Sunday, June 30, 2019

Maybe the Rules Are Wrong.

I swear, Formula 1 deliberately looks for ways to screw up their product. They finally had an exciting race today. Close racing pretty much start to finish, with a pass for the lead on lap 89 of 91. Then the officials announced that there may have been a rule infraction on the winning pass. When the television station had to leave the air, 45 minutes after the end of the race, officials had not yet announced a decision as to the possible infraction, so we did not know who actually won the race.

How are the race drivers supposed to comply with the rules when the officials do not know how to enforce them? It takes as much as an hour to decide whether or not a driver's action was in accordance with a rule, so how is a driver supposed to make that decision when he is piloting a car at speeds in excess of 200 mph?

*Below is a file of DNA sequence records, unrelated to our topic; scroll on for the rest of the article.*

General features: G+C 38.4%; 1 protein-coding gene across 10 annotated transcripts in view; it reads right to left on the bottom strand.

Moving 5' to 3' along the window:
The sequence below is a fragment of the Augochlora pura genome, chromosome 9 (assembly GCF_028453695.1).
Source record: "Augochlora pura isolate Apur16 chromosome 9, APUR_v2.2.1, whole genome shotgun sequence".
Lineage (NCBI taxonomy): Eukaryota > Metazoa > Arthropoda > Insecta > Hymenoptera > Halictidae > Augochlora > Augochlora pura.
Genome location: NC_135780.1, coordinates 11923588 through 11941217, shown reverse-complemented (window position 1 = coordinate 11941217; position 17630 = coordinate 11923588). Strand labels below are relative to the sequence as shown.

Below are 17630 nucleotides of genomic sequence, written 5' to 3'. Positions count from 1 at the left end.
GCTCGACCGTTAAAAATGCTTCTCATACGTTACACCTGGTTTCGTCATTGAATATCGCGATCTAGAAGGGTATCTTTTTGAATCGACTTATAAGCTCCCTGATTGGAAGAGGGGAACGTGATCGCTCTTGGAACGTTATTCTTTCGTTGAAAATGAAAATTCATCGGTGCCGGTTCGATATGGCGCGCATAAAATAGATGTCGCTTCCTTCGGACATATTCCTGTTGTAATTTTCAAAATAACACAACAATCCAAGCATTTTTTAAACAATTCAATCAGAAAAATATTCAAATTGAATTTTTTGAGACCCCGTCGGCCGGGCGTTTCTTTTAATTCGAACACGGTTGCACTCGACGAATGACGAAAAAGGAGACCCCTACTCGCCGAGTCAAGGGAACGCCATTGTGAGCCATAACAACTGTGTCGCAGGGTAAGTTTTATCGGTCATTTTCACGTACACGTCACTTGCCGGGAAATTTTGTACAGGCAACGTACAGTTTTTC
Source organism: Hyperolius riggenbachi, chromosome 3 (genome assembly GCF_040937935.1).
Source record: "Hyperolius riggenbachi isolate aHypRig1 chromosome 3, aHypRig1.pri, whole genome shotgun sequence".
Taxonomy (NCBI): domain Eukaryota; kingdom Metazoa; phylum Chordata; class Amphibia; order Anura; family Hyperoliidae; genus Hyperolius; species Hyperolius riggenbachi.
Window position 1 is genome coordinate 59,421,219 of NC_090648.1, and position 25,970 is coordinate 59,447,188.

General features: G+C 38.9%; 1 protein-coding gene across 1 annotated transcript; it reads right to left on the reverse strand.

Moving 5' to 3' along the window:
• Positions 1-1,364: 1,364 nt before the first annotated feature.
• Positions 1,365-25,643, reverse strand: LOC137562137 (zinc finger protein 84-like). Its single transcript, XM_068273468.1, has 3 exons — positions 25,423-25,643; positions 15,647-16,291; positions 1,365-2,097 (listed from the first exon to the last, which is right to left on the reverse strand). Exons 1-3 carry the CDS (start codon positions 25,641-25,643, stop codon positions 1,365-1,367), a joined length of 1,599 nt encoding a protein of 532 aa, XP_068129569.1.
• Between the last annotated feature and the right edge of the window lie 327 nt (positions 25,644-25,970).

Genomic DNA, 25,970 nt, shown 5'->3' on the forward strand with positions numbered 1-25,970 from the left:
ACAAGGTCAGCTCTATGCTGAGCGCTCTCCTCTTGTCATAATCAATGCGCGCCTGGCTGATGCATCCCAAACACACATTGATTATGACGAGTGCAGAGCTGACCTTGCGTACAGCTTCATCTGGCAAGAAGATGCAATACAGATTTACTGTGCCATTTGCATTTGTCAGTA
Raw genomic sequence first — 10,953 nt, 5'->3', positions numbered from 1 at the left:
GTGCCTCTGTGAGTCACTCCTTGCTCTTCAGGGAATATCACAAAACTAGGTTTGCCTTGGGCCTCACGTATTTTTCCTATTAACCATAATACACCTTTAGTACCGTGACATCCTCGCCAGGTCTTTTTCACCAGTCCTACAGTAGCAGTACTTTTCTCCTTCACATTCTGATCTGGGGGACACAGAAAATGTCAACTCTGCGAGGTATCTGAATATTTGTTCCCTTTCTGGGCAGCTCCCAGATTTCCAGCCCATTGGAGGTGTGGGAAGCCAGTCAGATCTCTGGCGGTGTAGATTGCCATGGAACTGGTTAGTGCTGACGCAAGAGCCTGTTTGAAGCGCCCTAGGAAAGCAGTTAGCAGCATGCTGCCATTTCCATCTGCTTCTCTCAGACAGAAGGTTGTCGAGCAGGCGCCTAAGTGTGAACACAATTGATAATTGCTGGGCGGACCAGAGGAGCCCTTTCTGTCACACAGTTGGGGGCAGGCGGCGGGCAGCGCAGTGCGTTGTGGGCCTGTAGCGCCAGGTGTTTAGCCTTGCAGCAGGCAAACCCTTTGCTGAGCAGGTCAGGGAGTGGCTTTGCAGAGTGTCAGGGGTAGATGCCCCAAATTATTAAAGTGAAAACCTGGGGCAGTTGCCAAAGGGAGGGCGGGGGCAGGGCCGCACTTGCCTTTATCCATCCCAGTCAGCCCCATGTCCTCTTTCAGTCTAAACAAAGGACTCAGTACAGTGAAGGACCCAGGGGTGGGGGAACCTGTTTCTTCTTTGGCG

NASCAR has a similar problem. The cars go through a "technical inspection" before each race, which they often fail as many as three times. A three time failure draws severe penalties, even though a failure may be by as little as .001" from the standard. Perhaps the problem is not the teams and their mechanics. Perhaps the problem is the ridiculous expectations set by the rules.

Update, 12:20pm: Formula 1 finally announced no penalty for the pass, and Max Verstappen was allowed to keep his well earned win.

Unlike the race in Canada where the win was taken from him because the stewards deemed that he had made an "unsafe return to the track." It took them more than 20 minutes to arrive at that conclusion, but somehow Max was supposed to arrive at the same conclusion in a fraction of a second while driving a car at over 100 mph in the grass with treadless tires. Sort of like driving on black ice and hitting your brakes. It would have been a disasterous move on his part, would have wrecked both him and the car trying to pass him, and yet after 20 minutes of deliberation that was the decision the stewards concluded he should have made.

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